Self-healing, repairable glass developed in Japan
Although glass panels look much better than their metal or plastic siblings, they have a major issue: they shatter easily, and sometimes this unfortunate event cannot be avoided with the help of an average protective cover. Fortunately, a recent discovery by a Japanese team might make go away this issue sooner than expected.
As it often happens with great discoveries, the new material was discovered by accident. According to The Guardian, "The properties of the polyether-thioureas glass were discovered by accident by graduate school student Yu Yanagisawa, who was preparing the material as a glue." When the surface of this polymer develops cracks, the user simply needs to compress the edges for 30 seconds at 21 degrees Celsius. Once the crack is "healed," it only takes a few hours for the original strength of the material to return.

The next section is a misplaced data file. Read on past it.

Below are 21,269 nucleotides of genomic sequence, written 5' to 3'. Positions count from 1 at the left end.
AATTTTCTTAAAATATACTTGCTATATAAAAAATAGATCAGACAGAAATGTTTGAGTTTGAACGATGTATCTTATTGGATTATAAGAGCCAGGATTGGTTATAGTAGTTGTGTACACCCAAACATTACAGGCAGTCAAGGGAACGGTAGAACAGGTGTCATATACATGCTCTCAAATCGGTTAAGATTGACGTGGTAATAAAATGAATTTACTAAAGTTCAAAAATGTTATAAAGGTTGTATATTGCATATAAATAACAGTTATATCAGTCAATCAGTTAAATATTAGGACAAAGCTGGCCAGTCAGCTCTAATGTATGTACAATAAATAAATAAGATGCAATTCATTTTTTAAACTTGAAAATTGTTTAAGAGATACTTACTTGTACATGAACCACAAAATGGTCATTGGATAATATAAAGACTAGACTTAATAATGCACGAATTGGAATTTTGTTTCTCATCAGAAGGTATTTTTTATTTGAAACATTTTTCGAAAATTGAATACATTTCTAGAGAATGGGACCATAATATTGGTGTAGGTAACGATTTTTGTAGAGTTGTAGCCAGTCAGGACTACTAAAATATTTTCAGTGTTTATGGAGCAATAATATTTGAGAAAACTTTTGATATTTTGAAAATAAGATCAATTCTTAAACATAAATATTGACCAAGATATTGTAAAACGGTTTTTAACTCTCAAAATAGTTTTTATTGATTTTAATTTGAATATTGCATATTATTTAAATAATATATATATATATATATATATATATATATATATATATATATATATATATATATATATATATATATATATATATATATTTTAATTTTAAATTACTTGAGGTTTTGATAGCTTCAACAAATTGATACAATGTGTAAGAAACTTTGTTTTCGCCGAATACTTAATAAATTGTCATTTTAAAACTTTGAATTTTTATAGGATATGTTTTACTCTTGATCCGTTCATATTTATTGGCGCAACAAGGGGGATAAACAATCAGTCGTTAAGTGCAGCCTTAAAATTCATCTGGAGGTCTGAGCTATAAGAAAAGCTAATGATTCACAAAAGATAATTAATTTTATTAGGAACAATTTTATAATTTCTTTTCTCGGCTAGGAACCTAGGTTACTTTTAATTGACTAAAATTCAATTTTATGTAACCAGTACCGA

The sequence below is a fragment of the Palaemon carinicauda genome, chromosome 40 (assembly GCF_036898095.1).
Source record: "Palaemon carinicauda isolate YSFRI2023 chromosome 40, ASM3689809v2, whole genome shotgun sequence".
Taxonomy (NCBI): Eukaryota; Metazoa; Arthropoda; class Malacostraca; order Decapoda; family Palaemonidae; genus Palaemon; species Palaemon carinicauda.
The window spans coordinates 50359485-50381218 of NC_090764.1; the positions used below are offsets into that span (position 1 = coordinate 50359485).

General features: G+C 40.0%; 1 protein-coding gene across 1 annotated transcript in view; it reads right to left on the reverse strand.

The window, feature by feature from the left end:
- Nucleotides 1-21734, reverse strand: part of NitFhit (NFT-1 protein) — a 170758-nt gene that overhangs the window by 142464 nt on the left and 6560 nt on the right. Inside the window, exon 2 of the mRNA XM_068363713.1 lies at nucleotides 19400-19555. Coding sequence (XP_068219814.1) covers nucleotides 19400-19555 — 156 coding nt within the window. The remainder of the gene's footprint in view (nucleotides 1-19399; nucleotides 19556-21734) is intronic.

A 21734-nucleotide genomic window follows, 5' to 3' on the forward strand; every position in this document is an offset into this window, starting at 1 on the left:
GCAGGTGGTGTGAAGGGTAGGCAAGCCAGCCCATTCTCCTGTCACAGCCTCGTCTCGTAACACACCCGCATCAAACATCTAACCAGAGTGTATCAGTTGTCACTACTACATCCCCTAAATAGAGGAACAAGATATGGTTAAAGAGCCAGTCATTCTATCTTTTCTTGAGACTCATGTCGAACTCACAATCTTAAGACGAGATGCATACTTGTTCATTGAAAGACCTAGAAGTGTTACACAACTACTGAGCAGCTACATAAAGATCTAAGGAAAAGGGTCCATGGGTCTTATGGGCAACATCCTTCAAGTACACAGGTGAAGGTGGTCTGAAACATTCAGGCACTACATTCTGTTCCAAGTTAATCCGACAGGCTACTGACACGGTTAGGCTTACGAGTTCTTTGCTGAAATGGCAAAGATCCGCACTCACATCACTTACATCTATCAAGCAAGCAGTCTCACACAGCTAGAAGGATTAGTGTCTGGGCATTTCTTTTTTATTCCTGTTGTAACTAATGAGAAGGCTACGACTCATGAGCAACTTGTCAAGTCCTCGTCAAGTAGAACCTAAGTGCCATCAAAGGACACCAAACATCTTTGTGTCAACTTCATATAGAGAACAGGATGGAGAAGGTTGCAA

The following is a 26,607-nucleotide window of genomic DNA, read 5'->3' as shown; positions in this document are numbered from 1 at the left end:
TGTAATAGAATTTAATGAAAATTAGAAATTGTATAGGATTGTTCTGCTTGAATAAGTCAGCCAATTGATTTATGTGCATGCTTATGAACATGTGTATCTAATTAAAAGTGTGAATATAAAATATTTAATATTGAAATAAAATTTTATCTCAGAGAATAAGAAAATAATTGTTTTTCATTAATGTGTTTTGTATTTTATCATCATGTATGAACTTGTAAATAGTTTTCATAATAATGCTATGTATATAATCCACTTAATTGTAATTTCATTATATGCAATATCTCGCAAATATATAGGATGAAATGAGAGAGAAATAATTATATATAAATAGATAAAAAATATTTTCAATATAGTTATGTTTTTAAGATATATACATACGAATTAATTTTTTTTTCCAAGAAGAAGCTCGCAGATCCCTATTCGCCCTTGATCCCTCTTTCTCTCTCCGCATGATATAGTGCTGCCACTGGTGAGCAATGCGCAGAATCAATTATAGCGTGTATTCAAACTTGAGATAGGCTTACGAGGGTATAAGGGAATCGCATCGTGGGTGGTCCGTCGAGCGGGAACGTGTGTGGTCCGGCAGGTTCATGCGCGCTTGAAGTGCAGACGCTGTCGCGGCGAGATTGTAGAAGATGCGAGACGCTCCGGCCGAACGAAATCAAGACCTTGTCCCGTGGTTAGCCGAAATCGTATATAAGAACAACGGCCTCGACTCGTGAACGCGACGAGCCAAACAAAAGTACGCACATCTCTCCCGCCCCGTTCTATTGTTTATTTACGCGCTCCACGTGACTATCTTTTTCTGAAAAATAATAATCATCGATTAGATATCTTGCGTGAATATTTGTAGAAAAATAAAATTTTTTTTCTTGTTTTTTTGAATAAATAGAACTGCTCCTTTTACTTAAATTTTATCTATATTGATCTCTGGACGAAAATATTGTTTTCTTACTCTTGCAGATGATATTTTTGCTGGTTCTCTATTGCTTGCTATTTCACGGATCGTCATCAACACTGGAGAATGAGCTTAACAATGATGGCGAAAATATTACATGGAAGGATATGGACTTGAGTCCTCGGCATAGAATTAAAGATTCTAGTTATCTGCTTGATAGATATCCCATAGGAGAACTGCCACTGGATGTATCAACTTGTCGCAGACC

Earlier this year, researchers at the University of California also developed a self-healing polymeric material that could stretch 50 times its original size and needs 24 hours to heal breaks. However, the type of self-healing glass based on the material discovered by the team from the University of Tokyo that we mentioned above promises to deliver even better results. It only remains to see how long does it take for the first Apple iPhone X-style glass cover with self-healing capabilities to show up.